I narrowly miss the aggressively closing doors of the subway and am forced to wait for the next train. Realizing it would be another five more minutes reminded my calves to throb, begging me to take off the heels that bring me back to the days of playing dress up. When I was five I couldn’t wait until I was grown enough to wear heels: a symbol of power and importance. Now that they are expected, I still feel like a child playing house, as if I woke up in a role I somehow stumbled into accidently (pun intended because walking is a constant struggle). The underground natural sauna of the subway tests how many beads of sweat can collect on my neck until they eventually lose grip and turn my light pink top into a darker rose shade. While I contemplate if hell would actually be less hot, I watch the approaching bullet speed in. Faces after faces after faces of people just like me, different than me, younger than me, older than me, and opposite of me all appear on the tracks; some walk similar paths, some walk vastly different paths than my own, and the majority of them will never cross mine.
“As I step onto the train headed to my next adventure, I feel more ready to get after it than ever before. I feel energized to go after greatness in the sports business industry, and lay down my own unique tracks.”
While I wouldn’t label myself as worldly in the slightest, I have had decent exposure to some major cities in the US. I grew up in Boston, spent two years in Los Angeles, and have even had a taste of, although a smaller population, a major Mid-Atlantic staple: Charlottesville. However, besides a few weekend getaways for a Broadway show with my family, I have never stayed in the Big Apple for an extended period of time. And what I have come to discover through my seven weeks here, unlike any other city, is an apparent dichotomy that I consistently grapple with.
So where does the dichotomy come in? Why should I feel any ounce of importance when there are millions of lives around me trying to get by, just as I am? This inescapable feeling of insignificance is continually met with an unending amount of potential.
For every second of overwhelming unimportance I receive from this city, it is combated with a sense of the energetic power of possibility. The possibilities of connections to be made, networks to fall into, things to be seen, places to eat, events to attend, activities to enjoy, and memories to be made are seemingly exponential in this mammoth of a city. For every unfamiliar face I see comes a realization that there are so many faces to make an impression on. It reminds me not to sweat the little things and encourages me to find what makes me unique. To find, more specifically, the track that will set me apart from the rest, and the track upon which I will find the most value.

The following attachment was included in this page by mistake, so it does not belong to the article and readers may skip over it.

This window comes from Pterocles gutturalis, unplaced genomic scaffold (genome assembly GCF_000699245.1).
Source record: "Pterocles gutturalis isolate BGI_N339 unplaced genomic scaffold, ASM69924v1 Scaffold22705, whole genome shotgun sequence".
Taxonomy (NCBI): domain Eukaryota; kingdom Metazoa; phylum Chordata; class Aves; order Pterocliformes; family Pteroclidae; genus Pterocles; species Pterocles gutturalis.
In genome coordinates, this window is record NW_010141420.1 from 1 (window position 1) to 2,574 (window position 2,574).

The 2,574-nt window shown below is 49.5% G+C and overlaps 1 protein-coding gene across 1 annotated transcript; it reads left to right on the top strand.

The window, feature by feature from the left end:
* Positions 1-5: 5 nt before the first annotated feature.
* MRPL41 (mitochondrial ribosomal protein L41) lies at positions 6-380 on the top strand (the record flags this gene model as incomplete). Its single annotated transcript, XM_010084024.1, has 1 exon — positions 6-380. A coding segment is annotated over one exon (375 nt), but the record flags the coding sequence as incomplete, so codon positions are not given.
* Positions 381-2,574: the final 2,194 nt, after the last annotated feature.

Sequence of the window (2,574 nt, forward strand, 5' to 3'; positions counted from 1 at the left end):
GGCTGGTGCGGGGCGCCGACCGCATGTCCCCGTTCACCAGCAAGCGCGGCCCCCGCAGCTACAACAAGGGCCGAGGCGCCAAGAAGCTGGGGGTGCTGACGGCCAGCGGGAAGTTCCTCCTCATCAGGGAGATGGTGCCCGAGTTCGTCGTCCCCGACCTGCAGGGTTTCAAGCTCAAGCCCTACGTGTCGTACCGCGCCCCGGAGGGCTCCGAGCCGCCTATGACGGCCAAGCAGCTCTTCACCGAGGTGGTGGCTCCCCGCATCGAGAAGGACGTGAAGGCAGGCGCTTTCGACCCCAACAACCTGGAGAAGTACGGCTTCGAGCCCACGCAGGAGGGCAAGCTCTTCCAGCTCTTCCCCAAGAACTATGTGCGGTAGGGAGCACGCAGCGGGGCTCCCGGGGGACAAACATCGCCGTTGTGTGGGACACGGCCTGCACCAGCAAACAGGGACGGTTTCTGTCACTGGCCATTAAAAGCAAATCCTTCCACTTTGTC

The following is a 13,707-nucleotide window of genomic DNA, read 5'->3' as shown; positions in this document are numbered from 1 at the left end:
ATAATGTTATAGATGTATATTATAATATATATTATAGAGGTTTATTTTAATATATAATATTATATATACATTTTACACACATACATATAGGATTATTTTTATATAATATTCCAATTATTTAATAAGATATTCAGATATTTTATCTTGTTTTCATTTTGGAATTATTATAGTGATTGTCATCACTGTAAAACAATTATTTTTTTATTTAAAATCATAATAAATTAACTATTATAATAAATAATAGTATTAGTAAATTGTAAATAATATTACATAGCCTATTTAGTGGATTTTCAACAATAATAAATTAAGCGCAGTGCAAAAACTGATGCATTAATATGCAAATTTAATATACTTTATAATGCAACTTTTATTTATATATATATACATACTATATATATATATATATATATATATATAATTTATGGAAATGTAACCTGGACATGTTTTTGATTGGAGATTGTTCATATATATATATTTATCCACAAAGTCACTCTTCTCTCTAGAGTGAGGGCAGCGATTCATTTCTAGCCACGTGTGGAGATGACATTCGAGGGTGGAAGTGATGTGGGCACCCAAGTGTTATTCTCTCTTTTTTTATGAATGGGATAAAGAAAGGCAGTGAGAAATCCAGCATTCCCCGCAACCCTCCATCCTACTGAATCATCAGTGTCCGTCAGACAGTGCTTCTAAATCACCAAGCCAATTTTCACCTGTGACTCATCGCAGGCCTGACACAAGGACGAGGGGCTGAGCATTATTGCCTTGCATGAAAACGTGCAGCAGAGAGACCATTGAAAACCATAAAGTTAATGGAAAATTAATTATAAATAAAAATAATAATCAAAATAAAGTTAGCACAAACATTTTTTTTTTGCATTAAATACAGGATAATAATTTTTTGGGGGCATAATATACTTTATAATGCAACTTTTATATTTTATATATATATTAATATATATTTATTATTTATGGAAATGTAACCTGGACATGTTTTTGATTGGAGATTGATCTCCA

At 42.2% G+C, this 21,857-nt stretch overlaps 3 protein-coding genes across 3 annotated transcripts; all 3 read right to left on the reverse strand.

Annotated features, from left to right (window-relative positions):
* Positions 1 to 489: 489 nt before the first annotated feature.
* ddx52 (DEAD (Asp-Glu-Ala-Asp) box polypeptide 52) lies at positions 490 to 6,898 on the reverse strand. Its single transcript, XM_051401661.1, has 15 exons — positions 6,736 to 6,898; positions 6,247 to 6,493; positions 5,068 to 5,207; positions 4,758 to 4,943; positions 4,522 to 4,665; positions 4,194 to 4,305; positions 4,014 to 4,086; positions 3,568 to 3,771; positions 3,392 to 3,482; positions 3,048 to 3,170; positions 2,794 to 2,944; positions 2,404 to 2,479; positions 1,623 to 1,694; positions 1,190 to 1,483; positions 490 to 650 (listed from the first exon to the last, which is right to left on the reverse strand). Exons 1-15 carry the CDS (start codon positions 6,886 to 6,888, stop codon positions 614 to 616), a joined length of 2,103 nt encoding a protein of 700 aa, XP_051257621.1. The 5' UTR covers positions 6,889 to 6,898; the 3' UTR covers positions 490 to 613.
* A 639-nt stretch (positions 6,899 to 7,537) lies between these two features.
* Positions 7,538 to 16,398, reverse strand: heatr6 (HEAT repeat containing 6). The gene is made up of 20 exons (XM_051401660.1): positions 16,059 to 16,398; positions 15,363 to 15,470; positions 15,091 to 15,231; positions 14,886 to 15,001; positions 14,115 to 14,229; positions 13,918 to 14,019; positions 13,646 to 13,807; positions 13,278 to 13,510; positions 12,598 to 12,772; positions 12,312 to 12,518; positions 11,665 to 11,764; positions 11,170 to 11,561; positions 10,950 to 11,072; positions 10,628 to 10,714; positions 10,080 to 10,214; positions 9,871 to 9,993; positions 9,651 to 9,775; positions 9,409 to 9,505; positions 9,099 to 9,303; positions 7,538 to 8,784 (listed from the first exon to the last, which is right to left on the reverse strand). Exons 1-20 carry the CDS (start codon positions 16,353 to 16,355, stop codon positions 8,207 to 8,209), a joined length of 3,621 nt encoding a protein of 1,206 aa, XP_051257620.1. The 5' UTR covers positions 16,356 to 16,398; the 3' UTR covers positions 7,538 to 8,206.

I take little stake in being in this program. Sure, I had to put together a compelling application and speak articulately in an interview. But at the end of the day, I had a family with the support to push me to apply, teachers who taught me how to write eloquently, and mentors who impressed the importance of timeliness and communication skills. Without these influencers, who is to say I would have had a fighting chance against any other applicant. Perhaps this theme is why I feel daunted by the idea of going after big dreams in this industry. Who am I to be in this position? Who am I to go after a CEO or GM position, or be the next Commissioner of a league? However, since I find myself in MSBA 2016, now armed with the skills I have been lucky enough to learn, and the network I have had the fortune of acquiring, who am I to not acknowledge these or capitalize on them? While I often wonder who I am to find myself in these lucky positions, and furthermore use them to go for more, if this summer has taught me anything, it’s this sentiment: Who am I to not?
So as I step onto the train headed to my next adventure, I feel more ready to get after it than ever before. I feel energized to go after greatness in the sports business industry, and lay down my own unique tracks. The dichotomy that New York has impressed upon me pushes me towards determination, a determination to make my track exceptional, meaningful, and distinctive. So as my train speeds into the black tunnel before us, although the darkness will always be daunting, I have faith in the tracks below me.